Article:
In a next step, the artist adapted variations of these simplified block letters for his slogan ART из CCCP (Art from the USSR), completed with ART для USA (Art for the USA), or simply CCCP USA. Between 1987 and 1989, these slogans, and sometimes CCCP on its own, appear on objects and paintings – often in combination with constructivist motifs. This is why I defined this particular period of Kozlov‘s work as “Art from the USSR”. Strictly speaking, only part of Kozlov’s works from those years belong to the category of “Art from the USSR”, as figurative painting continues to play an important role. Yet the artist‘s systematic approach in developing a whole range of signs, shapes, and images to define art coming from the USSR makes “Art from the USSR” a logical definition – all the more so because E-E‘s methodical exploration of this concept makes him stand out among his fellow artists.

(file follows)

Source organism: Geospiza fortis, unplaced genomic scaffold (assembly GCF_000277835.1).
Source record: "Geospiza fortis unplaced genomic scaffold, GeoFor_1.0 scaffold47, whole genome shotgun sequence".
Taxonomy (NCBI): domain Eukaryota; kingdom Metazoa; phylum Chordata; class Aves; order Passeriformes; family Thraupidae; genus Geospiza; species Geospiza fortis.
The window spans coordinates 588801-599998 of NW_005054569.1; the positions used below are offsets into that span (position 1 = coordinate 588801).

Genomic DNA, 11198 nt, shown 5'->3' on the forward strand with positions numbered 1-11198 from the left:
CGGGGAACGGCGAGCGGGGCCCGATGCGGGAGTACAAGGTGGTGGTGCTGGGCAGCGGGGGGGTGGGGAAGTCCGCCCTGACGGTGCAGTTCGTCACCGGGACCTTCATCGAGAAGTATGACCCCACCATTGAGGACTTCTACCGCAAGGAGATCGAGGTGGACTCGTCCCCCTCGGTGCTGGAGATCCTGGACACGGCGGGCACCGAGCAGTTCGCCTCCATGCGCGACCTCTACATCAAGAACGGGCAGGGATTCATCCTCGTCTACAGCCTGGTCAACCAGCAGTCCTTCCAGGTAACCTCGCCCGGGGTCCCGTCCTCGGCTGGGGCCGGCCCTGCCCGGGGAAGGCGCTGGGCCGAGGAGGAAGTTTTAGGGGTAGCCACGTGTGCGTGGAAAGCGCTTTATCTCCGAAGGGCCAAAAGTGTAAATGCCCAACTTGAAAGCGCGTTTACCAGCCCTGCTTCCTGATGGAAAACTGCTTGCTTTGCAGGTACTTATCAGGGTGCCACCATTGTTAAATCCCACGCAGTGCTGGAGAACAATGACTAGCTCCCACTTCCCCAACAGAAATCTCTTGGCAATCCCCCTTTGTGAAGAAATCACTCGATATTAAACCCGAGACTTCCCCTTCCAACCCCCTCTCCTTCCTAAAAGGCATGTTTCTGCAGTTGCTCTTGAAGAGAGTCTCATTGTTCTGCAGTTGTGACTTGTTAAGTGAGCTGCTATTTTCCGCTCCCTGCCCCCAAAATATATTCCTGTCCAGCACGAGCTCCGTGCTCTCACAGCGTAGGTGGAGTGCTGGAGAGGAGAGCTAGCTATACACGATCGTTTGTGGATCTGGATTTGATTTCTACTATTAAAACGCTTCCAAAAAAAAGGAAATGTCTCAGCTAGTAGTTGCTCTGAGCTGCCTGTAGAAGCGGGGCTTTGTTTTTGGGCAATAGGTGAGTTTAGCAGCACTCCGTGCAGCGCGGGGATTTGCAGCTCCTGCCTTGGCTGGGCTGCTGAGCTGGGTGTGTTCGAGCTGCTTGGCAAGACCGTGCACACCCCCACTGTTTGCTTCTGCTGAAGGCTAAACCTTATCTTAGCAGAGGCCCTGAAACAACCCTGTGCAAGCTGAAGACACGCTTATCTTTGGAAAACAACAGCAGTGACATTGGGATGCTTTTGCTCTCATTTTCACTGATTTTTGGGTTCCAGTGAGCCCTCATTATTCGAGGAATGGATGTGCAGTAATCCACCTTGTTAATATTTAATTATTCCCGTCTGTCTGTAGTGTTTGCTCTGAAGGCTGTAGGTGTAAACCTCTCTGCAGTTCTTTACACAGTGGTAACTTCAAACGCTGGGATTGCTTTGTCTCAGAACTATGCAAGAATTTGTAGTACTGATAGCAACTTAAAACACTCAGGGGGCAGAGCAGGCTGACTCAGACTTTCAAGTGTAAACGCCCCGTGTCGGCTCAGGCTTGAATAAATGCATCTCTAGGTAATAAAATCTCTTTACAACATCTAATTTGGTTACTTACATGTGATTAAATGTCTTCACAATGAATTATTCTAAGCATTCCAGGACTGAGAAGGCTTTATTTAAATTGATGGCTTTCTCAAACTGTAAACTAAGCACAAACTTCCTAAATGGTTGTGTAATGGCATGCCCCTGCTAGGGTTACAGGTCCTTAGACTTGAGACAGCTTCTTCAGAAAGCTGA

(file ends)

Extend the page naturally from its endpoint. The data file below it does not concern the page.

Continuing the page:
CCCP from the White on Red series is by far the largest work from this period. The painting is in a 1.93 x 5.83 m format – eight panels of red calico sewn together at the selvedges and accomplished with hemlines on all four sides. A pattern of horizontal white stripes alternating with red lines half their width defines the background. Against this background, the red (unpainted) letters stand as negative shapes, each 114 cm high. Kozlov used the square block letters from CCCP (Computer). The letters are massive, determining the entire composition. They build a sort of chain: the C’s connect like chain links to the P, the end link. In the lower right corner, like a full stop behind the letters CCCP, is another, smaller red rectangle bearing Kozlov‘s signature.